Godzilla: King Of The Monsters
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- Available 08/13
The story follows the heroic efforts of the crypto-zoological agency Monarch as its members face off against a battery of god-sized monsters, including the mighty Godzilla, who collides with Mothra, Rodan, and his ultimate nemesis, the three-headed King Ghidorah. When these ancient super-species—thought to be mere myths—rise again, they all vie for supremacy, leaving humanity’s very existence hanging in the balance.
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Rotten Tomatoes® Score
Critics Consensus: Godzilla: King of the Monsters delivers spectacular kaiju action -- and reaffirms that cutting-edge effects are still no substitute for a good story.
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Common Sense Media
Common Sense Says
Monster movie sequel is muddled, violent, overly long.
What Parents Need to Know
Parents need to know that Godzilla: King of the Monsters is the sequel to 2014's Godzilla; it features the same giant lizard, as well as a host of other massive monsters. Expect destruction on a massive scale: Giant swathes of land and cities full of people are wiped out by monsters who stomp through civilization heedlessly. Scores of people are killed -- crushed, eaten, dropped from great heights, hurled against walls, imprisoned in giant webs, etc. -- but there's no blood or gore, and the deaths are usually pictured from a distance. That lessens the impact, but young/sensitive viewers might still be scared. A couple of deaths are scarier, including ones in which characters sacrifice their own lives to save others. Romance/sex is almost nonexistent, save for a few references to mating monsters, and there's no drinking (one character does have a beer on his desk and refers to inviting a monster over for a beer). Cursing is infrequent, but characters do say "f--k," "s--t, "goddamn," "ass," and "bitch," generally in reference to the monsters. The movie's central theme, in which humans wish to find ways to reverse the damage we've done to our planet, is a positive one, but the method one particular scientist is working toward will only succeed if huge numbers of people die. The supporting cast has extensive diversity, but the main characters are all white, and none of them are given particularly meaty arcs. Vera Farmiga, Millie Bobby Brown, and Kyle Chandler co-star.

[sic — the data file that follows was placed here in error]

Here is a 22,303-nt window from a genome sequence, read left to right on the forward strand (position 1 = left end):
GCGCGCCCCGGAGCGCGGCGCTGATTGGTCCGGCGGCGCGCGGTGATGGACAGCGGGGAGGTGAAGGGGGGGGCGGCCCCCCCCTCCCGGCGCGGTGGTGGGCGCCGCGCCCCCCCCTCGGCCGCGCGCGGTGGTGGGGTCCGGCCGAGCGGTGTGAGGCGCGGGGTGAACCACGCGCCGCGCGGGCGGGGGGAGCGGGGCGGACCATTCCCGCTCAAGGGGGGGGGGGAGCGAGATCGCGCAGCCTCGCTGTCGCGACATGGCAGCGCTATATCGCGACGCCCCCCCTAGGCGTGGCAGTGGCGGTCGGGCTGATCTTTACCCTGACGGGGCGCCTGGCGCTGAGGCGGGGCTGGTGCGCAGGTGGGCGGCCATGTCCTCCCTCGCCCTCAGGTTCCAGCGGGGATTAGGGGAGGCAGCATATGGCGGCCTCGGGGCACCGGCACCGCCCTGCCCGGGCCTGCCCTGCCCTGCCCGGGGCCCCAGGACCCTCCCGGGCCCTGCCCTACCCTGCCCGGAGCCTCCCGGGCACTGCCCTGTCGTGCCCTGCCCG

A Lot or A Little?
The parents’ guide to what’s in this movie.
Positive Role Models
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- Genre:Sci-Fi, Action, Fantasy
- Release Date:May 31, 2019
- Highest Available for Purchase:4KLearn More